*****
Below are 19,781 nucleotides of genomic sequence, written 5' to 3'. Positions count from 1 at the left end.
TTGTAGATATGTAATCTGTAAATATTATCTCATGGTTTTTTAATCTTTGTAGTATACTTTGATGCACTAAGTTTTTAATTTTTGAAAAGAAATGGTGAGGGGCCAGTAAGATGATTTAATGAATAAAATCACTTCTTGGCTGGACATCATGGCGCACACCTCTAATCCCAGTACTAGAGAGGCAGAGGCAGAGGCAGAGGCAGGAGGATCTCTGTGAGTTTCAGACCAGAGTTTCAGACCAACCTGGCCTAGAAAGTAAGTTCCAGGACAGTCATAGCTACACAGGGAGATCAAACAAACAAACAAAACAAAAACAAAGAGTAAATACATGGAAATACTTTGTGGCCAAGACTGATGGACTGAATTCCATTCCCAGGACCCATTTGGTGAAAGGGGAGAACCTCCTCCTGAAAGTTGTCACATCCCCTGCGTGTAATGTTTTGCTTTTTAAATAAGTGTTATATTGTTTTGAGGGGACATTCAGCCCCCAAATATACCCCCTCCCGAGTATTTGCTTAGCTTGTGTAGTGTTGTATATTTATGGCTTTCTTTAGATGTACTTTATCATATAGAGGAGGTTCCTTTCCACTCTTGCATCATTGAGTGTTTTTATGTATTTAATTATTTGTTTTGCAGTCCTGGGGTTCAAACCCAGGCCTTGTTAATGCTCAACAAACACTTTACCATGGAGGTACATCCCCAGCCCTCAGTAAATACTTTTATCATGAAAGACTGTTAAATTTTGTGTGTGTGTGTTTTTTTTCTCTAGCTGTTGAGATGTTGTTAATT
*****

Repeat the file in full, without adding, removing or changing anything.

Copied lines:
Below are 19,781 nucleotides of genomic sequence, written 5' to 3'. Positions count from 1 at the left end.
TTGTAGATATGTAATCTGTAAATATTATCTCATGGTTTTTTAATCTTTGTAGTATACTTTGATGCACTAAGTTTTTAATTTTTGAAAAGAAATGGTGAGGGGCCAGTAAGATGATTTAATGAATAAAATCACTTCTTGGCTGGACATCATGGCGCACACCTCTAATCCCAGTACTAGAGAGGCAGAGGCAGAGGCAGAGGCAGGAGGATCTCTGTGAGTTTCAGACCAGAGTTTCAGACCAACCTGGCCTAGAAAGTAAGTTCCAGGACAGTCATAGCTACACAGGGAGATCAAACAAACAAACAAAACAAAAACAAAGAGTAAATACATGGAAATACTTTGTGGCCAAGACTGATGGACTGAATTCCATTCCCAGGACCCATTTGGTGAAAGGGGAGAACCTCCTCCTGAAAGTTGTCACATCCCCTGCGTGTAATGTTTTGCTTTTTAAATAAGTGTTATATTGTTTTGAGGGGACATTCAGCCCCCAAATATACCCCCTCCCGAGTATTTGCTTAGCTTGTGTAGTGTTGTATATTTATGGCTTTCTTTAGATGTACTTTATCATATAGAGGAGGTTCCTTTCCACTCTTGCATCATTGAGTGTTTTTATGTATTTAATTATTTGTTTTGCAGTCCTGGGGTTCAAACCCAGGCCTTGTTAATGCTCAACAAACACTTTACCATGGAGGTACATCCCCAGCCCTCAGTAAATACTTTTATCATGAAAGACTGTTAAATTTTGTGTGTGTGTGTTTTTTTTCTCTAGCTGTTGAGATGTTGTTAATT